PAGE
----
This volume is a combination of two works, one by C. Wye Williams and the other by J. S. Prideaux, on the general subjects of the combustion of coal, the structure of furnaces, and the atmospheric conditions of high thermal effects. It is fully illustrated, and forms a very complete manual of the subject.
This is a valuable digest of what may be called the data of the physical sciences—the units, constants, standards, and symbols of the foundation facts of the most important branches of physical science—mechanics, hydrostatics, astronomy, sound, light, heat, magnetism, and electricity. Treating of the basal conceptions of quantitative science, its expressions are of course in mathematical form. It is a valuable book for critical students, and done by a first class man.
Dr. Allen published an elaborate work in 1851, entitled "The Philosophy of the Mechanics of Nature." The present volume is a sequel to that publication, and, besides embodying its results, it involves further researches into the origin of molecular forces, of gravitation, and also of solar light and heat. The author's fundamental idea is, that molecular forces have their origin in the mechanical motions of great masses of matter; or that the heat, light, and radiant energy of space, acting upon the earth to produce all its activities, originate in the rotary and orbital movements of the sun and planets. The radiant forces are engendered and transmitted by means of a universal, electric, ethereal medium, and a large portion of his volume is devoted to an elucidation of electrical effects and laws which go to prove that the solar system is a mighty electric and electro-magnetic engine. Dr. Allen's views are comprehensive and interesting; it is for physicists to judge of the evidence of their validity.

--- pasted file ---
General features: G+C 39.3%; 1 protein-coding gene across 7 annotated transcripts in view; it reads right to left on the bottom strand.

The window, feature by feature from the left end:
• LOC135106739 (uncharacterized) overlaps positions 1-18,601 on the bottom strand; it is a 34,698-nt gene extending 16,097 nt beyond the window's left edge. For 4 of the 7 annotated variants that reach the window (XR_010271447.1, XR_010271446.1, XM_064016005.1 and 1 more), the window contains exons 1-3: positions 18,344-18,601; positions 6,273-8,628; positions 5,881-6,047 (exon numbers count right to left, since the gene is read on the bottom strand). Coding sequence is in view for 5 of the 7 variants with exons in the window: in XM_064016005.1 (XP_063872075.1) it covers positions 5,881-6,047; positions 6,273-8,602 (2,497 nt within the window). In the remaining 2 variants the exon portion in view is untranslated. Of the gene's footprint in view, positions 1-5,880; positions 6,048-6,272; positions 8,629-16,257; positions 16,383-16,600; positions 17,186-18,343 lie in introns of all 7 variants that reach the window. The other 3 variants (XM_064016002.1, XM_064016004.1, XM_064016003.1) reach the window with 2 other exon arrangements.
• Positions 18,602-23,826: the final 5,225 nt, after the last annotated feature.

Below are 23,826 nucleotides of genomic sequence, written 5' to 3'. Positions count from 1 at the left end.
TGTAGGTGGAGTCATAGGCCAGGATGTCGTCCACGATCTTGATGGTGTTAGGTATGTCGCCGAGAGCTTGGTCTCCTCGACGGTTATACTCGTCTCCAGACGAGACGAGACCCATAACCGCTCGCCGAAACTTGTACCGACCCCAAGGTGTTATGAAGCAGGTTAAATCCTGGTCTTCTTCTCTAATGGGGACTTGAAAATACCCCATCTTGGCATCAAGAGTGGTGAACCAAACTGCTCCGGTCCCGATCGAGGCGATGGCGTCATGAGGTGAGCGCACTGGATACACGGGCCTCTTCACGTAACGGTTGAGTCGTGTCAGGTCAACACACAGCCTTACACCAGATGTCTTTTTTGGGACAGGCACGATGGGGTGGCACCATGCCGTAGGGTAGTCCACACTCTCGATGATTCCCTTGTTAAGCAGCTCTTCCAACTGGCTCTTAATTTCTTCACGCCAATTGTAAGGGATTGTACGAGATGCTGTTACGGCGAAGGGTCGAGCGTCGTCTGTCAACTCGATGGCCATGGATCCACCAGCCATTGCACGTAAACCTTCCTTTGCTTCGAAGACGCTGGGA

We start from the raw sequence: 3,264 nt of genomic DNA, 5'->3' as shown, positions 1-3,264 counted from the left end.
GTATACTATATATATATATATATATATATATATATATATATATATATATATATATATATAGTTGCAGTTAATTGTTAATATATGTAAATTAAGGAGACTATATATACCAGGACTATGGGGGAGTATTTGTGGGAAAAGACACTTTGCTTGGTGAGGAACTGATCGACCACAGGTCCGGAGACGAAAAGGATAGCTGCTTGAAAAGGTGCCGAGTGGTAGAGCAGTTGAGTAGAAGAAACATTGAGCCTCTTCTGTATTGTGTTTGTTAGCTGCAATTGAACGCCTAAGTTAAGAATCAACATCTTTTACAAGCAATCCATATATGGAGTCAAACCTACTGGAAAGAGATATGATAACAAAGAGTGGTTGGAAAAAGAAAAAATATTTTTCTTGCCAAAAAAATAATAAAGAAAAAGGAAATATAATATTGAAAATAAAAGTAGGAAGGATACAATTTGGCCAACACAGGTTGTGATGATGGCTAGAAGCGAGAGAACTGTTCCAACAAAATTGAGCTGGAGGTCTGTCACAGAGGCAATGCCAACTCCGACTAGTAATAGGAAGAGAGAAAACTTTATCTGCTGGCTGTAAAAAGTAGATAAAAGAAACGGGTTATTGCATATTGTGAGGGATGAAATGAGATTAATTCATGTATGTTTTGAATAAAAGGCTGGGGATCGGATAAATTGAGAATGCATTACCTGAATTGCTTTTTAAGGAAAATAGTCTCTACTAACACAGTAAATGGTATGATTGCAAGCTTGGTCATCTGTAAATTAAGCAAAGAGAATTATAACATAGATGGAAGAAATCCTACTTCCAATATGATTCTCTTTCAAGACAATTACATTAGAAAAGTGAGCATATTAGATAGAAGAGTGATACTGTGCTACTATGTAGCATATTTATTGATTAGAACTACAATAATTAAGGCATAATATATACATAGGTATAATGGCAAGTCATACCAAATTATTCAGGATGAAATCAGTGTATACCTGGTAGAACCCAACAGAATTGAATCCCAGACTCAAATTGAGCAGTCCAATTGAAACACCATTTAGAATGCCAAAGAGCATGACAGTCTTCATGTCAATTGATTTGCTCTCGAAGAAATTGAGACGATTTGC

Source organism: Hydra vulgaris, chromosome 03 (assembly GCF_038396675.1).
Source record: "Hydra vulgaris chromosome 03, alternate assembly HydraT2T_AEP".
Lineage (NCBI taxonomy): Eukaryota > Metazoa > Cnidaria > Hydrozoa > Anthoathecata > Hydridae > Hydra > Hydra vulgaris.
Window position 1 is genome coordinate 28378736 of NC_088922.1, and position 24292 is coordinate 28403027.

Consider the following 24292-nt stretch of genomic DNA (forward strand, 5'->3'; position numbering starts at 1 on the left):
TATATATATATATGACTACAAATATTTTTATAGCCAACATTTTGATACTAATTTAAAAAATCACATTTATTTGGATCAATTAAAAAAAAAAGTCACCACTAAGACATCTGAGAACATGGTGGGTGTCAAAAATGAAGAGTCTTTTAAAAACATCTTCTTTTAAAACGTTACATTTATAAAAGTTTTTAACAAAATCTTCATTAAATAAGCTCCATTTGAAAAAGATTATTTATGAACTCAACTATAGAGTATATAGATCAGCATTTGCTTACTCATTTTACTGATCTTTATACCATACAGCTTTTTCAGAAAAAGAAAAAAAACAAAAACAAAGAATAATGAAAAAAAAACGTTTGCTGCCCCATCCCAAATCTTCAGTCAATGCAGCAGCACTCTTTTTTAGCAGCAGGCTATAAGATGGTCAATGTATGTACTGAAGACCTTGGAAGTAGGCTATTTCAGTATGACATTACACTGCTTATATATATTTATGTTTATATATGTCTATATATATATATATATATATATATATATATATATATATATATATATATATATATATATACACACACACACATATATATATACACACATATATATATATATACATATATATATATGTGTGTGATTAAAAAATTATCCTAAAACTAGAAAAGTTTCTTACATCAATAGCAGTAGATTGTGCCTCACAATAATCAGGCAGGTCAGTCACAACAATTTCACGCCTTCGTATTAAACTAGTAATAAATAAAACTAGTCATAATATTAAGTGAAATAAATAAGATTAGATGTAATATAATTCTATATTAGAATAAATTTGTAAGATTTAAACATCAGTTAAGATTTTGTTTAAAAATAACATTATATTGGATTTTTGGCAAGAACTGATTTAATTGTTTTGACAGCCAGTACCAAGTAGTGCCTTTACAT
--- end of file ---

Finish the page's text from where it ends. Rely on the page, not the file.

This volume has been prepared primarily for use under teachers who also employ the author's larger work upon Qualitative Analysis. It is, therefore, a working laboratory-book, useful for classes who desire to take a short course in practical, qualitative chemistry. It is designed to afford as much insight as possible into chemical action, and prepares for a more definite study of acids and bases than is usual in such rudimentary books. The name of the author gives assurance of the excellence of the work.